Current Issue: October 11, 2019
This year, we trained around 240 new Master gardeners. They came to campus to use the concepts learned in the introduction to plant pathology webcast to practice.
The main goal of the session is to sharpen the participants' observational skills and look at plant problems with an analytical mind. Participants rotate through 10 stations. The stations feature plant parts with symptoms and (with or without) signs.
There are many plants associated with Halloween. All sorts of pumpkins and gourds have been staples for Halloween decorations for decades. Black plants, thorny plants, or carnivorous plants are also used in Halloween decorations. But there are many other plants that could also be considered for the outdoor or indoor landscape, or simply used as décor for spooky celebrations.
Tulips, daffodils, hyacinths, and crocuses are a welcome sight in spring. Gardeners can also these enjoy spring-flowering bulbs during the winter months by forcing them indoors.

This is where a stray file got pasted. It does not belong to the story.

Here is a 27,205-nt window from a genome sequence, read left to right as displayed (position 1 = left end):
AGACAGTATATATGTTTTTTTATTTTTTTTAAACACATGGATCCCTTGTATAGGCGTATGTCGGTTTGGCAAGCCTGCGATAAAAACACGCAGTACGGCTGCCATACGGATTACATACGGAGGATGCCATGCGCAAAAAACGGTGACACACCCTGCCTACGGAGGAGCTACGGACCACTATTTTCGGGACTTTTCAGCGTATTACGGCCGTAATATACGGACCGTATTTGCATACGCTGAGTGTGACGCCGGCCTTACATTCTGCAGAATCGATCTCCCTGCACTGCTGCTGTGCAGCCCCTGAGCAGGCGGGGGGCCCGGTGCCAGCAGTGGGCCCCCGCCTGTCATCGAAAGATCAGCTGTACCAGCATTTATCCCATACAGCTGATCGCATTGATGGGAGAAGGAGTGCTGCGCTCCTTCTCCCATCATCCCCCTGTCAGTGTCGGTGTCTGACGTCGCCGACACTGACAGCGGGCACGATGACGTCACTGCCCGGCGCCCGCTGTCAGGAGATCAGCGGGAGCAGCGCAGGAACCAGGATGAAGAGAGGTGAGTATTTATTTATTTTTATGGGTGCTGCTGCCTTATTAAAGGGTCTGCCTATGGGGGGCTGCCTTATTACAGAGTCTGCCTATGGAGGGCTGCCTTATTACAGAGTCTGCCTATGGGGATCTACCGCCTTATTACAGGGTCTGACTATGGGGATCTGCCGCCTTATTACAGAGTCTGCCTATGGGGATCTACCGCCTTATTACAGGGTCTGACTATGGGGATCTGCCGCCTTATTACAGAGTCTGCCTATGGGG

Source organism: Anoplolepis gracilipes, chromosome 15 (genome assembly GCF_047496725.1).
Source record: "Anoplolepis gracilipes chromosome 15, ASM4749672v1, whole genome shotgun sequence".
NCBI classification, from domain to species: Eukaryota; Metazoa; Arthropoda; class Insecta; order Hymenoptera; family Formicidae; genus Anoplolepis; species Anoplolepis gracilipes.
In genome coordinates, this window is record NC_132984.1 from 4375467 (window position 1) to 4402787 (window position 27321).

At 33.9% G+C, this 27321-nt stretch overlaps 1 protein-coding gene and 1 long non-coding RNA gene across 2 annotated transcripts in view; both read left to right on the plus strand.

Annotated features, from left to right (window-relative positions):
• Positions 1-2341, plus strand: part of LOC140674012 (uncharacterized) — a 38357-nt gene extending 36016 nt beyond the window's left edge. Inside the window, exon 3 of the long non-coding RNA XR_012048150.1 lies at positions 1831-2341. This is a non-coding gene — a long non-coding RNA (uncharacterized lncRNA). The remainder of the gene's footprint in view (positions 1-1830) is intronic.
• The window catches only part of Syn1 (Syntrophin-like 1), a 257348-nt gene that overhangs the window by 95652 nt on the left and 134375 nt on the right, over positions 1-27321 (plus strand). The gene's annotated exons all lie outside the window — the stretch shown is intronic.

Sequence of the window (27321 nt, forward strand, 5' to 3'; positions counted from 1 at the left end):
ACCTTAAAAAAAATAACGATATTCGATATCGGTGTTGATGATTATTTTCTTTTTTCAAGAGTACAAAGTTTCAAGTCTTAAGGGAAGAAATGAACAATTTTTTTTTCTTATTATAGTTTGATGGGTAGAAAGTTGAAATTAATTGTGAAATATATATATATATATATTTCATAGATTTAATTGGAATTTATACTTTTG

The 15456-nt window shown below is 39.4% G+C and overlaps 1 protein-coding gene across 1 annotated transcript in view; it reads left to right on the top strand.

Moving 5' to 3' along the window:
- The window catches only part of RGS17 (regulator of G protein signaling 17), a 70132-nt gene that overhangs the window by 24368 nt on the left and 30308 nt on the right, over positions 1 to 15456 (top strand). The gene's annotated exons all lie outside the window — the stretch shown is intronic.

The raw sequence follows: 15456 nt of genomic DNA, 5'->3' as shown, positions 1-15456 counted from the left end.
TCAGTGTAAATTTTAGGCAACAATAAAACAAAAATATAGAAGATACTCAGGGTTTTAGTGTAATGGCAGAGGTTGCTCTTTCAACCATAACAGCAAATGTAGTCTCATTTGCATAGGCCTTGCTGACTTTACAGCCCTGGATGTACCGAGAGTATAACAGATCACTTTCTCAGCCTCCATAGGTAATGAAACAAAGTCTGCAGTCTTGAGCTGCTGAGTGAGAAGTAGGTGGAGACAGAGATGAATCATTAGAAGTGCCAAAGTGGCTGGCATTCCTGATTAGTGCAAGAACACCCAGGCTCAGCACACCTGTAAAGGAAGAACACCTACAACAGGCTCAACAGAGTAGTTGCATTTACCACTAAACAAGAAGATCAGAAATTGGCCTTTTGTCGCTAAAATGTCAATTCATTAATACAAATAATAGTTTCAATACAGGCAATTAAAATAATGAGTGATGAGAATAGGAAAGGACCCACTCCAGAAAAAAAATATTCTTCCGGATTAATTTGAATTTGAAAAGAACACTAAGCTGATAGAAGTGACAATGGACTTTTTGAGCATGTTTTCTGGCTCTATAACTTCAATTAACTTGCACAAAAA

To enjoy spring-flowering bulbs in winter, gardeners must begin the forcing process in late summer/early fall. Gardeners need good quality bulbs, a well-drained potting mix, and containers with drainage holes in the bottom.
Accidental invaders are insects that inadvertently enter homes and buildings from the surrounding landscape. Many species are troublesome during late summer and fall as they move to protected locations to spend the winter.
Accidental invaders are generally harmless to people and property. They do not feed on people, pets, houseplants, stored products, or furnishings. They cannot sting and they do not carry disease. Accidental invaders cannot reproduce indoors. They are nuisances just by their presence, especially when they occur in large numbers.